Here they are:

Red as Blood and White as Bone

There is always a kitchen maid. Who do you think sweeps the ballroom, the morning after a ball? In poorer kingdoms, she dusts the Wicked Queen’s mirror, washes the Prince’s underwear. When the Princess begs to be let in, she says “We don’t need your kind here” and shuts the kitchen door. But she is never, ever important.

This is not that fairy tale.

I. Black as Night

It had been raining all day, and I had been crying for at least an hour in a corner of the kitchen. Every once in a while, I would wipe my eyes and look at the cabinet where Frau Greta kept tea, sugar, anything else she thought might be stolen or eaten by mice. On its highest shelf, behind a locked door, lay the only book I had every owned, other than a Bible the Mother Superior had given me on the day I left the convent.

“Fairy tales!” Frau Greta had said, snatching it out of my hand. “So this is what you’ve been doing, while I’ve been ironing Miss Teresa’s sheets! What do you think the Mother Superior would say, if I told her you were reading this trash? If she hadn’t asked me herself, I would never have taken in such a careless girl. Can’t you see that the meat is almost burned underneath?”

She was right, the venison roasting on a spit in the kitchen fireplace had an undercoat of black char. I had been told to turn it slowly and steadily, but watching the spit turn around and round had made me so sleepy that I had gotten the book from under my mattress, where I kept it hidden. It would do no harm to read as I turned, and anyway reading would keep me awake. I had been in the middle of “The Old Woman of the Forest.” I had not heard Frau Greta coming up behind me.

“Clearly the time I’ve taken to teach you has been wasted. I’m going to do my duty and throw this trash into the fire, where it belongs.”

“No!” I cried. “Oh, you can’t! My mother gave it to me.” I clutched at Frau Greta’s apron and pulled, which made her tilt forward and almost fall on top of me.

“Stop that at once! Where are your manners? You’re behaving like a monkey.” She pulled her apron from my hands and placed the book on the top shelf of the cabinet. Then she locked the door and slipped the key into her pocket. “I’ll decide what to do with your book later. You make certain that meat doesn’t burn. I’m going to finish the potatoes. And I warn you, miss. I’ll have my eye on you.”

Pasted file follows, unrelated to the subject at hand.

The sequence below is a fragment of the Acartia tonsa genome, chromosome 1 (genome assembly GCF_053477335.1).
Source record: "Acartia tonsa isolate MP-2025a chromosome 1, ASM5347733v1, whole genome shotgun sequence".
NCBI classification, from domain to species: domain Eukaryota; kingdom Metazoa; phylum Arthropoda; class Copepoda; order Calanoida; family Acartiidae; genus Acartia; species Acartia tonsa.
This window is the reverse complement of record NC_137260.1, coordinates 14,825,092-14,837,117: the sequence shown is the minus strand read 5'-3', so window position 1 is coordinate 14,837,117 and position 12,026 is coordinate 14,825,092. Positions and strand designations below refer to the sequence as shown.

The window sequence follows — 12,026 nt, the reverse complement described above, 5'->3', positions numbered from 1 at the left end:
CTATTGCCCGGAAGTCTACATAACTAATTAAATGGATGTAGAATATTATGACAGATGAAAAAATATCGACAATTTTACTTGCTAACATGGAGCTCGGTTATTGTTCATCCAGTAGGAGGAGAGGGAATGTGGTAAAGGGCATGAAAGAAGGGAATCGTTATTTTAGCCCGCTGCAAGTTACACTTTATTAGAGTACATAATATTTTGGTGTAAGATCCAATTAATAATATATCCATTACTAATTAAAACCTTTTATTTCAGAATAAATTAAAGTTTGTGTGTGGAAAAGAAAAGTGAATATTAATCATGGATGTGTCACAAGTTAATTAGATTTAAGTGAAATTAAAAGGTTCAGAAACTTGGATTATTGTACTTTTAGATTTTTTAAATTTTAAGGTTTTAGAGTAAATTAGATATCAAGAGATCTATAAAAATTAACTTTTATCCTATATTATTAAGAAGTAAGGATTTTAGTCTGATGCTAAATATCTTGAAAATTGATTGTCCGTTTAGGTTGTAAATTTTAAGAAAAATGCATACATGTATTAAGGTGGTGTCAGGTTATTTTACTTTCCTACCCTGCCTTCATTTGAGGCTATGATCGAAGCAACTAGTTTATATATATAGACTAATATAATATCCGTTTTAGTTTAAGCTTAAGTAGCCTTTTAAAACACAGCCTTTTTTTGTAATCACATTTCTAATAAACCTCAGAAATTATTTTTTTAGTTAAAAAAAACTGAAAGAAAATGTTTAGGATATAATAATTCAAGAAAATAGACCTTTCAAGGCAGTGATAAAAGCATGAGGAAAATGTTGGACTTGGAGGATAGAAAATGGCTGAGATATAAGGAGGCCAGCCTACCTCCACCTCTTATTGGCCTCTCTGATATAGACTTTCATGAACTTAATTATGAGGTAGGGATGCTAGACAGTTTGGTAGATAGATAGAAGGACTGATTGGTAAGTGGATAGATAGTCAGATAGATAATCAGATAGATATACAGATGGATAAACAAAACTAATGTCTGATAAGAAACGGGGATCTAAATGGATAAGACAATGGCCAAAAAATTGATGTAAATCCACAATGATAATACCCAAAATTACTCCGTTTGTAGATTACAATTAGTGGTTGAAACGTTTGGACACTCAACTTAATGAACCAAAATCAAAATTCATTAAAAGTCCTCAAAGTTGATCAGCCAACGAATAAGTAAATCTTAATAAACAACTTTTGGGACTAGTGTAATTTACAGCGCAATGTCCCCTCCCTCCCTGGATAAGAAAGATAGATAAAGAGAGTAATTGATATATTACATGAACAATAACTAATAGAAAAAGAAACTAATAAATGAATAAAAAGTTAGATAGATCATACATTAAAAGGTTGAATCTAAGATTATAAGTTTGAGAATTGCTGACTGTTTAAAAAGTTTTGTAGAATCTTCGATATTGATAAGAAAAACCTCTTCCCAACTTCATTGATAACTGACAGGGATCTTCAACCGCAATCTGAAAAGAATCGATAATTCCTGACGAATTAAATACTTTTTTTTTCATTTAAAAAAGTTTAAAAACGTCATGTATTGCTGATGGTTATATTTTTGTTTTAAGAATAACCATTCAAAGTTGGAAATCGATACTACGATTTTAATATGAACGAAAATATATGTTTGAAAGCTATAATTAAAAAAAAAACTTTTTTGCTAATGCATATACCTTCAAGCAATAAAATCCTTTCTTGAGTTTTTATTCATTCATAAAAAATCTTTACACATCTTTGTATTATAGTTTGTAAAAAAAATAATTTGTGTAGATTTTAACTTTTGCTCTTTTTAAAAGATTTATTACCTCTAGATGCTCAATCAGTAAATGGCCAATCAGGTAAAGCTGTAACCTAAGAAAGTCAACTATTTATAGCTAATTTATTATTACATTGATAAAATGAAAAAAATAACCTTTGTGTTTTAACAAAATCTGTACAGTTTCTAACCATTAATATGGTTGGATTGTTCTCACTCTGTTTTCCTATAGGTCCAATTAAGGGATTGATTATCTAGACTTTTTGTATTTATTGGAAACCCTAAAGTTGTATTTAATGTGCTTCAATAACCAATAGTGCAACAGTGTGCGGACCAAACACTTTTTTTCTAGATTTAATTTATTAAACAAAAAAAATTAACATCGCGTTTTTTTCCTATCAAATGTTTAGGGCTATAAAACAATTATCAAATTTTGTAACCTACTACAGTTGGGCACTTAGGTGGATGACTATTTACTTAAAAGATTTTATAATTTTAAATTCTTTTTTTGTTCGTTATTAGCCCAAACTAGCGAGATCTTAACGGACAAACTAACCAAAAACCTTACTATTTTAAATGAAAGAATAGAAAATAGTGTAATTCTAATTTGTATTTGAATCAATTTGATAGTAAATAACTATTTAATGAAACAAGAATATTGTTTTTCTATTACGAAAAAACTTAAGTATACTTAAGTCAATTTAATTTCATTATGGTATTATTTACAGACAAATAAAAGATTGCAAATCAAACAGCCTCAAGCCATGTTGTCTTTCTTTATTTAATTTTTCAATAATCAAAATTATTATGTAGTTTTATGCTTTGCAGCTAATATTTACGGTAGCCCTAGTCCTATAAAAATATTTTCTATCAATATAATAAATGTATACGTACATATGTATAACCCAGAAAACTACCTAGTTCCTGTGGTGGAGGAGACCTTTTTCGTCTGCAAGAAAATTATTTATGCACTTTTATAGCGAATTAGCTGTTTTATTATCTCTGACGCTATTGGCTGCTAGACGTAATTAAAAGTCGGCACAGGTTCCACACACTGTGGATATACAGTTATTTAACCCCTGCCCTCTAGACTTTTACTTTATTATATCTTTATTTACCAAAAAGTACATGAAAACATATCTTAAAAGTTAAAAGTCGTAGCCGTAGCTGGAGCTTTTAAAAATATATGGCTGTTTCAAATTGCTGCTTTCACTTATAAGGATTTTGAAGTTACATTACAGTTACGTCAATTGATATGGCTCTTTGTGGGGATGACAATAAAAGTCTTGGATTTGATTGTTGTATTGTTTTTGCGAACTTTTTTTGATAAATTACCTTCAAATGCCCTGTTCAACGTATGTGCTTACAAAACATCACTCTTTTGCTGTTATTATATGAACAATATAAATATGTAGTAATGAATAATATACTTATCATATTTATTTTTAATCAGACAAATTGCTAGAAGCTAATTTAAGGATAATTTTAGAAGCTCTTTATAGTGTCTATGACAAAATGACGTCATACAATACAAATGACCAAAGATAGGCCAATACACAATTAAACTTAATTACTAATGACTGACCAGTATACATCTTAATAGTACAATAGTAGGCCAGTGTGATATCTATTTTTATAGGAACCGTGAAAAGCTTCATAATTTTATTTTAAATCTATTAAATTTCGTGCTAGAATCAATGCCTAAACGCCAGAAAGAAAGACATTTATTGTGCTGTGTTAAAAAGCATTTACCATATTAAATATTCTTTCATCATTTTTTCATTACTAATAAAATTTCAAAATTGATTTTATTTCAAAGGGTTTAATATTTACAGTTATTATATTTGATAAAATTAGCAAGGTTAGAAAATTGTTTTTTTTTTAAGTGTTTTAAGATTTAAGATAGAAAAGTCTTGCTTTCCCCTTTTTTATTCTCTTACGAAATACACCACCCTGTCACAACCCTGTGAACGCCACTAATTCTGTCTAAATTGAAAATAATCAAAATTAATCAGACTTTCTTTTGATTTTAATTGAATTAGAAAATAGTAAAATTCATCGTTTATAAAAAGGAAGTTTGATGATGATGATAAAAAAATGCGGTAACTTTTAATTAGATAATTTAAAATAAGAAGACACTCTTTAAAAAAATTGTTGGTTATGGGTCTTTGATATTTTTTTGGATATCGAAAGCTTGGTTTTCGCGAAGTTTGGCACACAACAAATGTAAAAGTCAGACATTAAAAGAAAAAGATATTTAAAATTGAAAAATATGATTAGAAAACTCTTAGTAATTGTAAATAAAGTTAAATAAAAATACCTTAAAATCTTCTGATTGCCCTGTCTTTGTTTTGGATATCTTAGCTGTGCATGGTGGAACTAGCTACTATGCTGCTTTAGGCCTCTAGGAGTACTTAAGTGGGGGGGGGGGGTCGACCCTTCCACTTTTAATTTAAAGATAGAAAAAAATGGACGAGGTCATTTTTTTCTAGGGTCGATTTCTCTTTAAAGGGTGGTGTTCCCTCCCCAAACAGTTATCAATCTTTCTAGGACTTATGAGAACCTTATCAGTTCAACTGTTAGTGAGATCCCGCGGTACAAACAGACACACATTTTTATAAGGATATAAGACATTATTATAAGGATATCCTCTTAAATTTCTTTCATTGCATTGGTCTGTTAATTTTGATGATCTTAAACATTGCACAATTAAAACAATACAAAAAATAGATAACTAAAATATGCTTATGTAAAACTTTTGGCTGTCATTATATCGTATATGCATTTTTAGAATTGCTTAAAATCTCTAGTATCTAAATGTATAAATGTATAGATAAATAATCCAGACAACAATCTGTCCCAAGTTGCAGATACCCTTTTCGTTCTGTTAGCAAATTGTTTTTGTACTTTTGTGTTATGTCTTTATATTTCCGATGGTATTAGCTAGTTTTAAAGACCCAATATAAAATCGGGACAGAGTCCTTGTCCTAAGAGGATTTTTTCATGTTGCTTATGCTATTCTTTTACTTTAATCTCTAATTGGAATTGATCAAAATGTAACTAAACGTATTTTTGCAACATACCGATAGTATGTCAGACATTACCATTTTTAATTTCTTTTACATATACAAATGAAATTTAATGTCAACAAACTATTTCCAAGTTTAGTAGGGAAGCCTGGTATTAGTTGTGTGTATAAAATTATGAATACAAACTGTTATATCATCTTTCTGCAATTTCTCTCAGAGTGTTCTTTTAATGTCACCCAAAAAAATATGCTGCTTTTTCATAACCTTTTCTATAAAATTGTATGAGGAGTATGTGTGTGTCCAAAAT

To Merlin, With Love

My friend,

Will you read this letter? I know so many things: that the Black Death is caused, not by exhalations from the northern marshes, as our physicians have supposed, but by the bacterium Yersina pestis. That the two-headed Worm Grimante, whose bones were discovered by Sir Bedivere, is a Tyranosaurus rex curiously entangled with a common cow. But the sun will burn itself out from its own brilliance, and this great clock, the earth, will wind down toward its final stillness, without my knowing if you have read this letter.

(Who would have thought the girl had so much poetry in her? It is the influence of our English poets. I have, over the years, spent considerable time with poets. Shakespeare, for instance. A short man, balding, fond of cats.)

But I am wandering. Toward the end, I am inclined to wander. Perhaps whatever separates the worlds begins to slip, as my mind ages. Or perhaps the old are always closer to madness.

(You will think I am mad, certainly, if you read this letter.)

One of the novices brings me breakfast. I am the only one at the convent for whom they knock, the final courtesy due a discarded queen. In the garden below my window, doves are walking along the paths, between knots of chamomile. One roosts in the apricot tree that has never yet bloomed. I could tell the sisters that it will never bloom in this English climate. But it was sent at great expense from a convent in Boulogne, and the sisters wait for it to bloom with patient pride. They would say to me, with faith in the Lord, everything is possible.

You and I place our faith in the laws of the universe. How well I remember the scientific instruments of which you were so proud! Your astrolabe, your crucibles created by the glassmakers of Venice, your dragon’s egg. (If I had the time, I would describe an emu. Although it occurs to me, what do I have but time?) Perhaps that is why we understood each other, you and I. Neither of us believed in a benevolent power guiding the universe. But you never trusted me. You could never bring yourself to trust beautiful women.

A Thief in the Night